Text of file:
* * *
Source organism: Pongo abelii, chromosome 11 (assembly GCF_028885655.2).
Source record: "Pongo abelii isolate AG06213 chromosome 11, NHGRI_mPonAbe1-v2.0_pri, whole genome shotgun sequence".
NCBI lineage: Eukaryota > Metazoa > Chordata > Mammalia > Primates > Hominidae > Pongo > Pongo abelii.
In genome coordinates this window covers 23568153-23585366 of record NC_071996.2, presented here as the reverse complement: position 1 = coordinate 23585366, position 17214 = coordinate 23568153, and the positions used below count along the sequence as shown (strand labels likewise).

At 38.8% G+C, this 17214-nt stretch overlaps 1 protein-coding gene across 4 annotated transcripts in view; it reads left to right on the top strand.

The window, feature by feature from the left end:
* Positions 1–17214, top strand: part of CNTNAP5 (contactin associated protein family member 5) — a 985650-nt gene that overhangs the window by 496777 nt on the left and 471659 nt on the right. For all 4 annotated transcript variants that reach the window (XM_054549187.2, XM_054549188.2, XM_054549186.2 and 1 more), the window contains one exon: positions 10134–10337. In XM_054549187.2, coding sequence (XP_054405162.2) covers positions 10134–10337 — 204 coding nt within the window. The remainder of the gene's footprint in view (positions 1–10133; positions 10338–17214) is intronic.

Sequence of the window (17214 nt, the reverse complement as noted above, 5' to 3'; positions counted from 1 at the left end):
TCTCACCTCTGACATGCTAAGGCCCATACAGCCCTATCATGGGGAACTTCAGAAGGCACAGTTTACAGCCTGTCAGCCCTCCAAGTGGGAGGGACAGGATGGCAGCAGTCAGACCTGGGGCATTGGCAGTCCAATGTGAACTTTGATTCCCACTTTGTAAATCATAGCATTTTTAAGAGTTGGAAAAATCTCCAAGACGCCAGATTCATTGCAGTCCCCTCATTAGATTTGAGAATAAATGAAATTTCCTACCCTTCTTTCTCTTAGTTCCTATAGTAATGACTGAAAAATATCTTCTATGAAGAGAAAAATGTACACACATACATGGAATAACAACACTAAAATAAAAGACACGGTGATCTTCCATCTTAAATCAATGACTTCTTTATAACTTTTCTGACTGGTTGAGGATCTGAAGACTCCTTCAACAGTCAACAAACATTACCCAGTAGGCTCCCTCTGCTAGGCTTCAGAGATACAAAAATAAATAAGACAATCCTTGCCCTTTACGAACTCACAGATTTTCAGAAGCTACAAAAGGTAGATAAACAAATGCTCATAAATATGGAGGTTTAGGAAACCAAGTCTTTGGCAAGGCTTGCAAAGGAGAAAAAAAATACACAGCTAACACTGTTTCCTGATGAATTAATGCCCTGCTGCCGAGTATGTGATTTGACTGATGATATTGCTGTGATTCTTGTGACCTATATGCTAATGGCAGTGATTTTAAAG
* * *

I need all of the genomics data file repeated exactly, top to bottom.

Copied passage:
Source organism: Pongo abelii, chromosome 11 (assembly GCF_028885655.2).
Source record: "Pongo abelii isolate AG06213 chromosome 11, NHGRI_mPonAbe1-v2.0_pri, whole genome shotgun sequence".
NCBI lineage: Eukaryota > Metazoa > Chordata > Mammalia > Primates > Hominidae > Pongo > Pongo abelii.
In genome coordinates this window covers 23568153-23585366 of record NC_071996.2, presented here as the reverse complement: position 1 = coordinate 23585366, position 17214 = coordinate 23568153, and the positions used below count along the sequence as shown (strand labels likewise).

At 38.8% G+C, this 17214-nt stretch overlaps 1 protein-coding gene across 4 annotated transcripts in view; it reads left to right on the top strand.

The window, feature by feature from the left end:
* Positions 1–17214, top strand: part of CNTNAP5 (contactin associated protein family member 5) — a 985650-nt gene that overhangs the window by 496777 nt on the left and 471659 nt on the right. For all 4 annotated transcript variants that reach the window (XM_054549187.2, XM_054549188.2, XM_054549186.2 and 1 more), the window contains one exon: positions 10134–10337. In XM_054549187.2, coding sequence (XP_054405162.2) covers positions 10134–10337 — 204 coding nt within the window. The remainder of the gene's footprint in view (positions 1–10133; positions 10338–17214) is intronic.

Sequence of the window (17214 nt, the reverse complement as noted above, 5' to 3'; positions counted from 1 at the left end):
TCTCACCTCTGACATGCTAAGGCCCATACAGCCCTATCATGGGGAACTTCAGAAGGCACAGTTTACAGCCTGTCAGCCCTCCAAGTGGGAGGGACAGGATGGCAGCAGTCAGACCTGGGGCATTGGCAGTCCAATGTGAACTTTGATTCCCACTTTGTAAATCATAGCATTTTTAAGAGTTGGAAAAATCTCCAAGACGCCAGATTCATTGCAGTCCCCTCATTAGATTTGAGAATAAATGAAATTTCCTACCCTTCTTTCTCTTAGTTCCTATAGTAATGACTGAAAAATATCTTCTATGAAGAGAAAAATGTACACACATACATGGAATAACAACACTAAAATAAAAGACACGGTGATCTTCCATCTTAAATCAATGACTTCTTTATAACTTTTCTGACTGGTTGAGGATCTGAAGACTCCTTCAACAGTCAACAAACATTACCCAGTAGGCTCCCTCTGCTAGGCTTCAGAGATACAAAAATAAATAAGACAATCCTTGCCCTTTACGAACTCACAGATTTTCAGAAGCTACAAAAGGTAGATAAACAAATGCTCATAAATATGGAGGTTTAGGAAACCAAGTCTTTGGCAAGGCTTGCAAAGGAGAAAAAAAATACACAGCTAACACTGTTTCCTGATGAATTAATGCCCTGCTGCCGAGTATGTGATTTGACTGATGATATTGCTGTGATTCTTGTGACCTATATGCTAATGGCAGTGATTTTAAAG